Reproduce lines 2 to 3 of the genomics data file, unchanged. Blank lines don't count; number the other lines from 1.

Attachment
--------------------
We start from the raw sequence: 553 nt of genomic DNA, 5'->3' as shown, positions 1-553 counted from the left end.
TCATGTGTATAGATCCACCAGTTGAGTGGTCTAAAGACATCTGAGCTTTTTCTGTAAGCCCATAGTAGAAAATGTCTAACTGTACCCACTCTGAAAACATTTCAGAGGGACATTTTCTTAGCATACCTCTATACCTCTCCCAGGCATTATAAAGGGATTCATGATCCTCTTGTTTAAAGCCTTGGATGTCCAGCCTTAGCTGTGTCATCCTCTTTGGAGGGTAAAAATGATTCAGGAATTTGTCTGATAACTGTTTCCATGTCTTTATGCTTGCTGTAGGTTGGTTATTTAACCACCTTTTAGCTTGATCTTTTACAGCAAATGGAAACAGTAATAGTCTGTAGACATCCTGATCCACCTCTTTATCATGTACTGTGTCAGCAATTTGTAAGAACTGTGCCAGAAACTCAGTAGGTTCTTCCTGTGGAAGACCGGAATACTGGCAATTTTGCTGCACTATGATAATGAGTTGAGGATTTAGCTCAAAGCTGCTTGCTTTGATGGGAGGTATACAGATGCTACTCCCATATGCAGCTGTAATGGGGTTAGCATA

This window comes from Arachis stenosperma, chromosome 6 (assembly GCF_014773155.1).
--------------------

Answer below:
TCATGTGTATAGATCCACCAGTTGAGTGGTCTAAAGACATCTGAGCTTTTTCTGTAAGCCCATAGTAGAAAATGTCTAACTGTACCCACTCTGAAAACATTTCAGAGGGACATTTTCTTAGCATACCTCTATACCTCTCCCAGGCATTATAAAGGGATTCATGATCCTCTTGTTTAAAGCCTTGGATGTCCAGCCTTAGCTGTGTCATCCTCTTTGGAGGGTAAAAATGATTCAGGAATTTGTCTGATAACTGTTTCCATGTCTTTATGCTTGCTGTAGGTTGGTTATTTAACCACCTTTTAGCTTGATCTTTTACAGCAAATGGAAACAGTAATAGTCTGTAGACATCCTGATCCACCTCTTTATCATGTACTGTGTCAGCAATTTGTAAGAACTGTGCCAGAAACTCAGTAGGTTCTTCCTGTGGAAGACCGGAATACTGGCAATTTTGCTGCACTATGATAATGAGTTGAGGATTTAGCTCAAAGCTGCTTGCTTTGATGGGAGGTATACAGATGCTACTCCCATATGCAGCTGTAATGGGGTTAGCATA

This window comes from Arachis stenosperma, chromosome 6 (assembly GCF_014773155.1).